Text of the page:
Toruń has just over 200,000 people living in it, making it Poland’s 16th biggest city. On a list of largest places by population in the USA it would sit 110th, having just a few thousand souls fewer than Des Moines, Iowa.
In the UK it would sit 40th, just behind Aberdeen but just ahead of Swindon.
Where are we going with this?
Three of those 200,000 are professional cyclists on one of the world’s best cycling teams. Two of them are called Michał and one of those happens to be Michał Kwiatkowski, former world champion, classics winner and one of the most gifted racers in the professional bunch. What are the chances?
“Maybe it looks pretty weird, no?” muses Michał Gołas, the eldest of the Toruń trio at 31-years-old. “You have one of the greatest teams in the pro peloton and you have three guys from the same country, from the same town, and they all train together.”
Kwiatkowski followed Gołas from the sports school in Toruń and up into the professional ranks while the third man, Łukasz Wiśniowski moved there having known Kwiatkowski for almost ten years at the Quickstep team; Kwiatkowski being in the WorldTour squad and Wiśniowski, a year younger, in the development squad.
“We are basically neighbours, the three of us,” Wiśniowski says. “We can train together, we can support each other, and the whole year is much easier.”
Add two Polish soigneurs on Team Sky – Marek Sawicki and Jacek Walczak – and you get a group that the rest of the team affectionately calls the ‘Polish Mafia.’
Despite the butch forearms and the weary faces of two men who spend their lives on the road rubbing legs – and the three featureless thousand-yard stares made by gazing at tarmac for hours on end – this lot look nothing like your typical gangland crooks.
But theirs is a pretty effective racket. A shared language, shared work ethic, shared background and shared interests – all three riders help out at Kwiatkowski’s Copernicus Academy supporting youth riders in Toruń – contributes to the whole becoming greater than the sum of its parts, at least as far as Kwiatkowski is concerned.
Take a look down the former world champion’s palmarès. Amstel Gold Race, rainbow jersey, Strade Bianche, E3-Harelbeke: you name it, Gołas was his teammate at it.
“It doesn’t matter if I’m winning the race or having a bad day, he’s always there to support me, believe in me, calm me down if I’m over-excited,” Kwiatkowski says. “That’s what I need, he has massive experience. I think he’s one of the most experienced guys in the whole peloton. Having him just on my side, it’s amazing.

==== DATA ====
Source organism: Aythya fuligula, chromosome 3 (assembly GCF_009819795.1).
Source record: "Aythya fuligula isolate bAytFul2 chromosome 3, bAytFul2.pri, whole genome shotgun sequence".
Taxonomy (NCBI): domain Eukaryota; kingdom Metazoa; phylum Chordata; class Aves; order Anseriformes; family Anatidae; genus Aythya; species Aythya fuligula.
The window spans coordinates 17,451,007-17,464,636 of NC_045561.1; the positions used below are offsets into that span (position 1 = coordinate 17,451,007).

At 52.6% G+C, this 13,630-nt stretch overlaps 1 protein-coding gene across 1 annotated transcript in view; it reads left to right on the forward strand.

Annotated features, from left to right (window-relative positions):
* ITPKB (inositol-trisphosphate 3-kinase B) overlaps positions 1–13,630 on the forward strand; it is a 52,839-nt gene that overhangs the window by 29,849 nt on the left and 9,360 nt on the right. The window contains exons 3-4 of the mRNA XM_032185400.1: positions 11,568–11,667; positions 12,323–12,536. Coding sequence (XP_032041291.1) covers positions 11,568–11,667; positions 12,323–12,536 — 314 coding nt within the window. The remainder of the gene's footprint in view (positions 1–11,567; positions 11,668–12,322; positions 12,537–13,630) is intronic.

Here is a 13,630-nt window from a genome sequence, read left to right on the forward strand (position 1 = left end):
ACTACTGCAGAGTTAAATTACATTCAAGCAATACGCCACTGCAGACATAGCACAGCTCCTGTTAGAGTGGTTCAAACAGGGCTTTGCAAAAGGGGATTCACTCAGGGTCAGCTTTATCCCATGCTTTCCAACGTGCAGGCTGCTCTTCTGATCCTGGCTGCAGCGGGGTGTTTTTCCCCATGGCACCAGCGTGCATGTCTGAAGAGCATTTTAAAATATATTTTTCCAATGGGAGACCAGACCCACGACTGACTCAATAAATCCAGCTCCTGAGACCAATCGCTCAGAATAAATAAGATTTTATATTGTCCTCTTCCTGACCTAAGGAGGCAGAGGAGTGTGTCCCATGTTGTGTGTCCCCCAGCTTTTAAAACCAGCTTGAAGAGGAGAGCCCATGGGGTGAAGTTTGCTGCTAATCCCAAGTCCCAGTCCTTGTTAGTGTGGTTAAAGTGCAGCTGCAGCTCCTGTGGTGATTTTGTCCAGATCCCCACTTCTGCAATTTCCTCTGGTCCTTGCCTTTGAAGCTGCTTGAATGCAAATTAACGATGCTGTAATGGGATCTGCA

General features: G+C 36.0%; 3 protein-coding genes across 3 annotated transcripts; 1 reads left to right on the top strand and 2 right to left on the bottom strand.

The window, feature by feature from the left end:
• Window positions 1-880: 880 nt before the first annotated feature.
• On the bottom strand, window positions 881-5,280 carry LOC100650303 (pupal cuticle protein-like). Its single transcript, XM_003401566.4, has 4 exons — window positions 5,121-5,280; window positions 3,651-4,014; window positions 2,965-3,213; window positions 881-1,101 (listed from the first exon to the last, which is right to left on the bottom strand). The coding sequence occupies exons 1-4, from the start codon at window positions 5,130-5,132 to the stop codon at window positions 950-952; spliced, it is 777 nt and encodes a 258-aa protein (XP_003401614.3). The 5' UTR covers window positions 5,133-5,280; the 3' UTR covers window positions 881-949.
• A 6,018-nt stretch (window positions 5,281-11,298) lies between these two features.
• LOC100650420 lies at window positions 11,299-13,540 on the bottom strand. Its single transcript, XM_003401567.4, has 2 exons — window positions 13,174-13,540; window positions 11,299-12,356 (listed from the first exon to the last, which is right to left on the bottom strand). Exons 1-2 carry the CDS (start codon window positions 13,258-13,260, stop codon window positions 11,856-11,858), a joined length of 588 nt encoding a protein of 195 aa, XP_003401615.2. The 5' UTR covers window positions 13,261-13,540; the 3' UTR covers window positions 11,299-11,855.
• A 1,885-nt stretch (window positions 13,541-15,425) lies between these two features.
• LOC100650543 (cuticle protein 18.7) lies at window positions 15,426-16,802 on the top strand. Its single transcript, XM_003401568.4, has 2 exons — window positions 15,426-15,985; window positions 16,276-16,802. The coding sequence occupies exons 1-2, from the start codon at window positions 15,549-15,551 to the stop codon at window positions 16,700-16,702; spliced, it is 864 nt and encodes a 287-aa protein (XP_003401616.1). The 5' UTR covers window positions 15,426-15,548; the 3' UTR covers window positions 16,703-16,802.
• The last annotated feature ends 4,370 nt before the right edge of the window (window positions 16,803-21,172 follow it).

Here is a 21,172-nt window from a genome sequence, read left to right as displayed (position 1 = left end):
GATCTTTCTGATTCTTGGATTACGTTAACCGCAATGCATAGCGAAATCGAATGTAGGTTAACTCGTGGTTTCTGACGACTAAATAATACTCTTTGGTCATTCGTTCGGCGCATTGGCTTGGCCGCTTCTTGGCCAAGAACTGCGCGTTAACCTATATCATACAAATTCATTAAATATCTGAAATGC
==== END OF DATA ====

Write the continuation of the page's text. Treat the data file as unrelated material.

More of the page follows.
“It’s good to have someone who’s looking at you and always protecting you, not just inside cycling but on the outside too. Łukasz as well, we’ve got a good group of guys.”
“I’m a helper and I can give everything to any of my teammates, it doesn’t matter who they are. But when it’s your good friend you can just give something more. For friends you can always give something extra,” Gołas adds.
“It’s also that I try to motivate him for some races, and he motivates me during training because he’s always better and I’m trying to reach his level. It’s a relationship we have.”
Kwiatkowski now goes into a crunch season following a year blighted by recurring illness and injury that meant that, besides glimpses of brilliance early on in the season at Challenge Majorca and E3-Harelbeke, he never quite got out of second gear.
Foregoing the cobbled classics to put all his eggs in the Ardennes basket, it’s make or break for the potent Pole, who turns 27 in June.
“Of course he was too eager last year, he was new in the team and he wanted to prove that he could win every race, probably,” Gołas says.
“He started too early and he wanted to be in shape in January. It was a big lesson, he understands what he did wrong and this year he doesn’t want to make the same mistakes.”
Michał Kwiatkowski is in Rouleur issue 17.2, landing with subscribers from March 3.